As an aside, while reading the Mother Jones about the Angry Rich I clicked on the sidebar about an unknown photographer. A fascinating set of pics taken in USA in the 50s+. A bleak glimpse really into the rich nature of the USA.

  2. joe90 2

    Turkey’s towering ambition, the agony of Syria, Islam and the recent embassy attacks, an historical analysis, and the sources of Salafi conduct.

    Also, if you’re the the sole income earner for a family of four on the federal minimum wage, $7.25 an hour, you’d need to work for 24 hours a day to earn enough to be excluded from the 47%.

  3. Draco T Bastard 3

    Good read from Unlearning Economics:

    I’ve always sided with endogenous money because it is supported by the evidence. If anyone can offer me contrary evidence about the above or other relevant hypotheses, I’ll be happy to listen. But economist-y special pleading about how, even though exogenous money is wrong, the economy behaves as if it is right, or about how I’m not allowed to refute ‘centuries of theory,’ is simply not enough when the evidence is this strong.

    Endogenous money is the private banks printing it and maintaining balanced books through double entry book keeping. This results in an uncontrollable increase in money and debt which must lead to collapse. The fact that the banks also charge interest on the money they print means that it can’t be paid back either.

    • BernyD 4.1

      Last sentence says it all, it’s just another comms medium.
      Maybe a “Mystery” too some,but do your homework and it’s just a tool.
      The fact that kids react to a YouTube video speaks volumes about their lives and how much the role model of Mohammed means too them.
      It shows us just how much loss those kids live with.

  4. Jokerman 5

    heres some references;

    Karl Barth
    William James
    Oliver Sacks
    Irving Goffman-on masks
    Albert Camus
    Heidegger-Being and Time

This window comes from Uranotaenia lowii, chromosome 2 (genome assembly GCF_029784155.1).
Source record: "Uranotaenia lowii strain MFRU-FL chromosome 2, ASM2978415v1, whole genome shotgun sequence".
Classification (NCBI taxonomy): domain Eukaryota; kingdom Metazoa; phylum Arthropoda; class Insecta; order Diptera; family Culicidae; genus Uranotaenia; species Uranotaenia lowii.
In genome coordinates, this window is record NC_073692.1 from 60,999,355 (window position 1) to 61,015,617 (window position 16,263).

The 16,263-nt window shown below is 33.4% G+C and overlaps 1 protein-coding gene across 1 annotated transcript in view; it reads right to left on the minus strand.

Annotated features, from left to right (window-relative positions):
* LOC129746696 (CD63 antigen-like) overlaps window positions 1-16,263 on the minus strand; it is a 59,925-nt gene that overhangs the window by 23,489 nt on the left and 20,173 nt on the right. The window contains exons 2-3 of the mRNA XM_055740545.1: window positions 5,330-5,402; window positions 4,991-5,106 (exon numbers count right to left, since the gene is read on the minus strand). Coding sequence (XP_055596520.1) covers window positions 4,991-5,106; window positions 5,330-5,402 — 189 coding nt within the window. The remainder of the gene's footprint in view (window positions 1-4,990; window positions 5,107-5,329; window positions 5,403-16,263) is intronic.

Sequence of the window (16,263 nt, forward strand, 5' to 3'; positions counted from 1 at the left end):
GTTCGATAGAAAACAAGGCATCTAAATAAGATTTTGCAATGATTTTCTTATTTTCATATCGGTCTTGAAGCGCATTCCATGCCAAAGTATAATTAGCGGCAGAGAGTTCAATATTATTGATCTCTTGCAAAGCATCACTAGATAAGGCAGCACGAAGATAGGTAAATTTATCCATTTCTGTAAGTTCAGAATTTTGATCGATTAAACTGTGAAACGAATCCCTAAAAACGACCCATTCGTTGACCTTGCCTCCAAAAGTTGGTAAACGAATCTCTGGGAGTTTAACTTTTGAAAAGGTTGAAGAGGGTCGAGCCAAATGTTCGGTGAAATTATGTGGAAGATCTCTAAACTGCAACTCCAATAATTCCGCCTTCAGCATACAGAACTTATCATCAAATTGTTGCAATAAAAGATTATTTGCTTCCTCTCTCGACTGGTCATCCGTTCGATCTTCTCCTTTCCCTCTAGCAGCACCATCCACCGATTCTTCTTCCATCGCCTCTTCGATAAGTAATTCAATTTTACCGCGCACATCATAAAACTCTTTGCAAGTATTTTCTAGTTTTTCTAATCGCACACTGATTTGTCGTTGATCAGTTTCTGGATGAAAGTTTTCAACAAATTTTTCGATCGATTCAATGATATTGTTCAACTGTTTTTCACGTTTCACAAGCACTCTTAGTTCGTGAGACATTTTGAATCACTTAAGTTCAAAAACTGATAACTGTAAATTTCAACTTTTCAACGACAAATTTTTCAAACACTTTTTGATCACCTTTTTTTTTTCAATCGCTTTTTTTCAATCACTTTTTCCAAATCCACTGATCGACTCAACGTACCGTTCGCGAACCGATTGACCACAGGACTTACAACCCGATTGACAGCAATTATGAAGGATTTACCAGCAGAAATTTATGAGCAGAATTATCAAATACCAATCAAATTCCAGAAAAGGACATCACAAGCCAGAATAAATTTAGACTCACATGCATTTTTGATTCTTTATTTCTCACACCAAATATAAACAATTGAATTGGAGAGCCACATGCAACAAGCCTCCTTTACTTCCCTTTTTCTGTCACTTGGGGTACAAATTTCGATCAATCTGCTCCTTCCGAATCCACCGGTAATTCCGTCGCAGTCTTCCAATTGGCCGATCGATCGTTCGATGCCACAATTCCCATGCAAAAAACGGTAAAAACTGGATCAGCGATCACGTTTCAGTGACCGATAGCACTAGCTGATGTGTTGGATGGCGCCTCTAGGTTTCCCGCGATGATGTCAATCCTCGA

Erich Fromm
    Wittgenstein-on language
    Susan Faludi-Stiffed

    The New Imperial Order-Makere Stewart-Harawira
    Jean-Paul Satre
    Homer-The Odyssey
    Bruno Bettleheim-on Parenting

    Kafka-The Trial
    Erik Erikson
    Henri Nouwen
    Abraham Maslow (God bless all the children of Abraham)

  5. Draco T Bastard 6

    Growth for the sake of growth is the ideology of the cancer cell, the controversial author Edward Abbey once said.

    That is the lesson that we need to learn

  6. Draco T Bastard 7

    Good article by Chris Trotter.

    A Republic, if you can keep it. Roughly translated from the Latin, res publica means “this thing of ours”. Franklin knew what many New Zealanders appear to have forgotten, that democracy is not, and must never become, someone else’s game; a spectator sport.

    This thing of ours. This arrangement we have worked out among ourselves. This set of rules we have devised to keep us free, and to prevent the high and mighty from traducing our rights, making off with our property and turning us into slaves. This is the most valuable thing we, as ordinary New Zealanders, possess. And if we allow “this thing of ours” to become “that thing of theirs”, then all our constitutional guarantees and safeguards are rendered useless – and we are lost.